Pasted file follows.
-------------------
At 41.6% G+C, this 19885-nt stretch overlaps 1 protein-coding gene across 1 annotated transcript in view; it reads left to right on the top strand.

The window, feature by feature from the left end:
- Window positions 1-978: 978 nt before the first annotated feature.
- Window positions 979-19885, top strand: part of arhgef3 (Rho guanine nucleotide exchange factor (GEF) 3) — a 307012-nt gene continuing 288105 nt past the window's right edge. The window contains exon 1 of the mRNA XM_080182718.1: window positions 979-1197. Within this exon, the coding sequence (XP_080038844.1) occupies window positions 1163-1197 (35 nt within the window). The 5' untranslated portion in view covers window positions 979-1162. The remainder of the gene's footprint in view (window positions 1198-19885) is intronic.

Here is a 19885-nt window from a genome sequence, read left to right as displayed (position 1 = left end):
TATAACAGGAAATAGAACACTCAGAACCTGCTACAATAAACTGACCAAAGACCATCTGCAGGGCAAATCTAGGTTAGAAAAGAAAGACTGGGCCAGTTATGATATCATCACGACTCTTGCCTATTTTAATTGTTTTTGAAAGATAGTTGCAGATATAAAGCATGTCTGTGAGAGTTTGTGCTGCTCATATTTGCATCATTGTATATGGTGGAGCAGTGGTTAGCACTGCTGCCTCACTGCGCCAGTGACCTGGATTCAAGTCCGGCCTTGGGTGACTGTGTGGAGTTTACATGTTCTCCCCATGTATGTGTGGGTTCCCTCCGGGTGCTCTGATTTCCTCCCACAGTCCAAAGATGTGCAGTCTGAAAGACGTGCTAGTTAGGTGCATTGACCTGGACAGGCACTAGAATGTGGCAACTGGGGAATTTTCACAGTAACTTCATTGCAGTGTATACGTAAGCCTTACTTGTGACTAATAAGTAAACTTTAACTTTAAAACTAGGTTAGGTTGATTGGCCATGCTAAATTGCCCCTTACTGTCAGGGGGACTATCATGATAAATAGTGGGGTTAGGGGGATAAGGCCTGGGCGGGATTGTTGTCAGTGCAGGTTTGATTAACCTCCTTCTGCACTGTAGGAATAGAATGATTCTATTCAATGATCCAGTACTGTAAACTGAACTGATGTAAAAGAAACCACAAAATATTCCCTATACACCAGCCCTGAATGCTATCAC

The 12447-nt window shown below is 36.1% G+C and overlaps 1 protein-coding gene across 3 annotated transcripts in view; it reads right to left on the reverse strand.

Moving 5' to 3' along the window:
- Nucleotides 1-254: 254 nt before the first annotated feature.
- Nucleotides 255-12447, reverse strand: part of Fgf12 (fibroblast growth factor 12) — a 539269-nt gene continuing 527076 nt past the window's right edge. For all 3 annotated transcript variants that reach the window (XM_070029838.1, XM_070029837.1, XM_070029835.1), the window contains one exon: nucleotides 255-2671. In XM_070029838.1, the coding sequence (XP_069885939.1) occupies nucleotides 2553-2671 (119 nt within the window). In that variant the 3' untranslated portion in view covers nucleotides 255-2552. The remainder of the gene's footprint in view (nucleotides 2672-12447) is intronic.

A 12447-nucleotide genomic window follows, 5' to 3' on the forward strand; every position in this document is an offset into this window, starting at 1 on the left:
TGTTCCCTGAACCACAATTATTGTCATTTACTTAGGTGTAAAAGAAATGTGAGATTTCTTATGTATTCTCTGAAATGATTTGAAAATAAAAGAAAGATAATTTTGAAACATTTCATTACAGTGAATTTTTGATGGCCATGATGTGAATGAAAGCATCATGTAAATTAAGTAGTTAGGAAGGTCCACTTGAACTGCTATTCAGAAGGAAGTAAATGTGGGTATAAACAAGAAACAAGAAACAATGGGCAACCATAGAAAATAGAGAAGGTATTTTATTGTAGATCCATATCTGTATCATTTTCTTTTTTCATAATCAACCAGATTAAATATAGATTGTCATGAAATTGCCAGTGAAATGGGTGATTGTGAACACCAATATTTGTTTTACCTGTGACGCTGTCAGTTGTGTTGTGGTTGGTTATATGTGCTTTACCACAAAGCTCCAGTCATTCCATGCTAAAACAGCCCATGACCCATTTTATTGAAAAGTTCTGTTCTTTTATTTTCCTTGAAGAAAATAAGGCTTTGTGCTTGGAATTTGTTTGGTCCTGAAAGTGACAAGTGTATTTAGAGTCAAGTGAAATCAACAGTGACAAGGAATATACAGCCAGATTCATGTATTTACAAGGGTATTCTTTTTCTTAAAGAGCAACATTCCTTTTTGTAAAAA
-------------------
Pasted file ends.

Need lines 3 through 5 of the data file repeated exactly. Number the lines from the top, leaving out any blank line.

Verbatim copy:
- Window positions 1-978: 978 nt before the first annotated feature.
- Window positions 979-19885, top strand: part of arhgef3 (Rho guanine nucleotide exchange factor (GEF) 3) — a 307012-nt gene continuing 288105 nt past the window's right edge. The window contains exon 1 of the mRNA XM_080182718.1: window positions 979-1197. Within this exon, the coding sequence (XP_080038844.1) occupies window positions 1163-1197 (35 nt within the window). The 5' untranslated portion in view covers window positions 979-1162. The remainder of the gene's footprint in view (window positions 1198-19885) is intronic.

Here is a 19885-nt window from a genome sequence, read left to right as displayed (position 1 = left end):